Rockford & Interurban Railway

Arcadia Publishing
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With today's America dominated by the automobile, it is difficult to believe that until the 1920s nearly 100 percent of the US population traveled via rail. Conventional passenger-train service spread rapidly by the 1850s, but another form of rail transportation did not emerge until the turn of the 20th century: the interurban. Almost always electric, interurbans linked cities with burghs. Rockford, one of Illinois's three largest urban centers during the 20th century, enjoyed a system appropriately named the Rockford & Interurban, dating from the city's horse-drawn streetcars of the 1880s. By World War I, the Rockford & Interurban ran from downtown Rockford to Cherry Valley and Belvidere; Winnebago, Pecatonica, and Freeport; Roscoe and Rockton; and Beloit and Janesville, Wisconsin. The Rockford & Interurban enjoyed a supernova of success, rising quickly in popularity before slowly dying when the automobile became widespread in the 1920s; the Great Depression finished the job in 1936.
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About the author

Rockford native Mike Schafer is a transportation historian and photographer who has observed and documented the North American railroad scene. Machesney Park resident Brian Landis is an aficionado of northern Illinois/southern Wisconsin railroading. Both have been in search of early photographs of the R&I and, with the archives of the Chicago-based Shore Line Interurban Historical Society and local sources, present their story here.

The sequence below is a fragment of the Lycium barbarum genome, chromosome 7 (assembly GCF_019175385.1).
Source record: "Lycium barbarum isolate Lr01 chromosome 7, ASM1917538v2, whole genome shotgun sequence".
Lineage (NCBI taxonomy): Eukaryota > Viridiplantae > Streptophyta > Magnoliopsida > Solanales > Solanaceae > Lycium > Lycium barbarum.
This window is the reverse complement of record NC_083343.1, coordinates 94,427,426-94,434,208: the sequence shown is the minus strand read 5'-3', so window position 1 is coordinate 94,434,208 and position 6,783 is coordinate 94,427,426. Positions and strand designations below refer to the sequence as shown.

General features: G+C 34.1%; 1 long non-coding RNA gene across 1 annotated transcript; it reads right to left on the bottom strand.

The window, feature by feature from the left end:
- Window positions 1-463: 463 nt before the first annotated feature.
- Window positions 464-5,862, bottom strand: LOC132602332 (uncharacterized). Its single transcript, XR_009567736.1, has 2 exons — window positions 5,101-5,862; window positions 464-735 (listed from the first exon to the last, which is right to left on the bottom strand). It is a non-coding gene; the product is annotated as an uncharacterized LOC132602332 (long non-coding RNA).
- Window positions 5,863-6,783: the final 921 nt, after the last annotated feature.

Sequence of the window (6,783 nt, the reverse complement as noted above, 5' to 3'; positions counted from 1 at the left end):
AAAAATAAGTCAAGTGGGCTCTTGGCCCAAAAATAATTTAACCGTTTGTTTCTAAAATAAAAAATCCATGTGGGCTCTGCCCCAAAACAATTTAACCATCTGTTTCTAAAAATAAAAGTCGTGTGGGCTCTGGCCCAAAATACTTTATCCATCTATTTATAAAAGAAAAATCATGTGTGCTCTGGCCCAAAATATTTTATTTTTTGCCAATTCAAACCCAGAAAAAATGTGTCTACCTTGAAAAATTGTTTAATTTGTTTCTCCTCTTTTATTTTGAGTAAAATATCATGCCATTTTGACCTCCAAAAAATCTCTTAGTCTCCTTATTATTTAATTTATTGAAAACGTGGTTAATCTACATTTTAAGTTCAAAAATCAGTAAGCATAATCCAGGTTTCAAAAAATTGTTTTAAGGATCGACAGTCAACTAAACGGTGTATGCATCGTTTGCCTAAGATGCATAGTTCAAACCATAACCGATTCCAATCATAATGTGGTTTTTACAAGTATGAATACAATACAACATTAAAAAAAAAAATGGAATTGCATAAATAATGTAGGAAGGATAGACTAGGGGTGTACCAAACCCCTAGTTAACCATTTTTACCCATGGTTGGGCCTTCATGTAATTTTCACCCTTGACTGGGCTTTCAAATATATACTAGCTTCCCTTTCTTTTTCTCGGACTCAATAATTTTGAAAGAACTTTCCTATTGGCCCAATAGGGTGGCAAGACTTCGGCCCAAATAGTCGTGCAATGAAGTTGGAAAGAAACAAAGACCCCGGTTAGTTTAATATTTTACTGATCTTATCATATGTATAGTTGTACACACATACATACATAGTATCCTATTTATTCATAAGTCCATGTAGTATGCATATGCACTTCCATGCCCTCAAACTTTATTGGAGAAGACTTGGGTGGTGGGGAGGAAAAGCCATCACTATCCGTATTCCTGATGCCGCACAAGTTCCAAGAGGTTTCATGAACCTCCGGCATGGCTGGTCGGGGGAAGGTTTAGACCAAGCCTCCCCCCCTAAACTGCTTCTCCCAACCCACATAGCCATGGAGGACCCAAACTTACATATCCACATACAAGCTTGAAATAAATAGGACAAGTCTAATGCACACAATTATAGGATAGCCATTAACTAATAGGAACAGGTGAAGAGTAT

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Additional Information

Arcadia Publishing
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Published on
Mar 23, 2015
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History / United States / State & Local / Midwest (IA, IL, IN, KS, MI, MN, MO, ND, NE, OH, SD, WI)
Photography / Subjects & Themes / Regional
Transportation / Railroads / History
Transportation / Railroads / Pictorial
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